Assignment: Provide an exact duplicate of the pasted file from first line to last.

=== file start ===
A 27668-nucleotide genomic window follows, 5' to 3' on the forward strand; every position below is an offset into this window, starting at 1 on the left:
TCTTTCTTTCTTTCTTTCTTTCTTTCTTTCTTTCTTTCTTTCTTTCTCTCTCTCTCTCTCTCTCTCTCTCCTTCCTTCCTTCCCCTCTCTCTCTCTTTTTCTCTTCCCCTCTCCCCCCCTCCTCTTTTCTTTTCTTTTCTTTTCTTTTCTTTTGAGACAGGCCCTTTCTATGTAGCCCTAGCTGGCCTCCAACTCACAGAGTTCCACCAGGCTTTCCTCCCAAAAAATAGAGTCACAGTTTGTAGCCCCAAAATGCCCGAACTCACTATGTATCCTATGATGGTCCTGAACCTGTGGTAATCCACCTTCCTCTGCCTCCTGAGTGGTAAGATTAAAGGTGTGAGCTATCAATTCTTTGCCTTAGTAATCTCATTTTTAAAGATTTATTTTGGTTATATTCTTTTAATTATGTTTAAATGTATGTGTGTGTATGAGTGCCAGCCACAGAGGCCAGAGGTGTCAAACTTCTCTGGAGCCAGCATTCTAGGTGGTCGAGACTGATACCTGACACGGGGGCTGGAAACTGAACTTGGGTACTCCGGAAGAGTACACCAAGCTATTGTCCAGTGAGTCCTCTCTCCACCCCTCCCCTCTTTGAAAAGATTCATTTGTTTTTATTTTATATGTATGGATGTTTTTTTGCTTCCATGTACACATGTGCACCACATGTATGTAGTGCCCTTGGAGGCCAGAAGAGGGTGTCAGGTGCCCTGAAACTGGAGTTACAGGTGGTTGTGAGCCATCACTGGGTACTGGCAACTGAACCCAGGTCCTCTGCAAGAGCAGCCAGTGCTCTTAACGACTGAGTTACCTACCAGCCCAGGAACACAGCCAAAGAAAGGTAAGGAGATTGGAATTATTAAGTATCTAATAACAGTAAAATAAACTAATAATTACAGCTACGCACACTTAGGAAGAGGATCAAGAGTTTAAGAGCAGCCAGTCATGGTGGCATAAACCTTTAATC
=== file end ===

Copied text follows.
A 27668-nucleotide genomic window follows, 5' to 3' on the forward strand; every position below is an offset into this window, starting at 1 on the left:
TCTTTCTTTCTTTCTTTCTTTCTTTCTTTCTTTCTTTCTTTCTTTCTCTCTCTCTCTCTCTCTCTCTCTCCTTCCTTCCTTCCCCTCTCTCTCTCTTTTTCTCTTCCCCTCTCCCCCCCTCCTCTTTTCTTTTCTTTTCTTTTCTTTTCTTTTGAGACAGGCCCTTTCTATGTAGCCCTAGCTGGCCTCCAACTCACAGAGTTCCACCAGGCTTTCCTCCCAAAAAATAGAGTCACAGTTTGTAGCCCCAAAATGCCCGAACTCACTATGTATCCTATGATGGTCCTGAACCTGTGGTAATCCACCTTCCTCTGCCTCCTGAGTGGTAAGATTAAAGGTGTGAGCTATCAATTCTTTGCCTTAGTAATCTCATTTTTAAAGATTTATTTTGGTTATATTCTTTTAATTATGTTTAAATGTATGTGTGTGTATGAGTGCCAGCCACAGAGGCCAGAGGTGTCAAACTTCTCTGGAGCCAGCATTCTAGGTGGTCGAGACTGATACCTGACACGGGGGCTGGAAACTGAACTTGGGTACTCCGGAAGAGTACACCAAGCTATTGTCCAGTGAGTCCTCTCTCCACCCCTCCCCTCTTTGAAAAGATTCATTTGTTTTTATTTTATATGTATGGATGTTTTTTTGCTTCCATGTACACATGTGCACCACATGTATGTAGTGCCCTTGGAGGCCAGAAGAGGGTGTCAGGTGCCCTGAAACTGGAGTTACAGGTGGTTGTGAGCCATCACTGGGTACTGGCAACTGAACCCAGGTCCTCTGCAAGAGCAGCCAGTGCTCTTAACGACTGAGTTACCTACCAGCCCAGGAACACAGCCAAAGAAAGGTAAGGAGATTGGAATTATTAAGTATCTAATAACAGTAAAATAAACTAATAATTACAGCTACGCACACTTAGGAAGAGGATCAAGAGTTTAAGAGCAGCCAGTCATGGTGGCATAAACCTTTAATC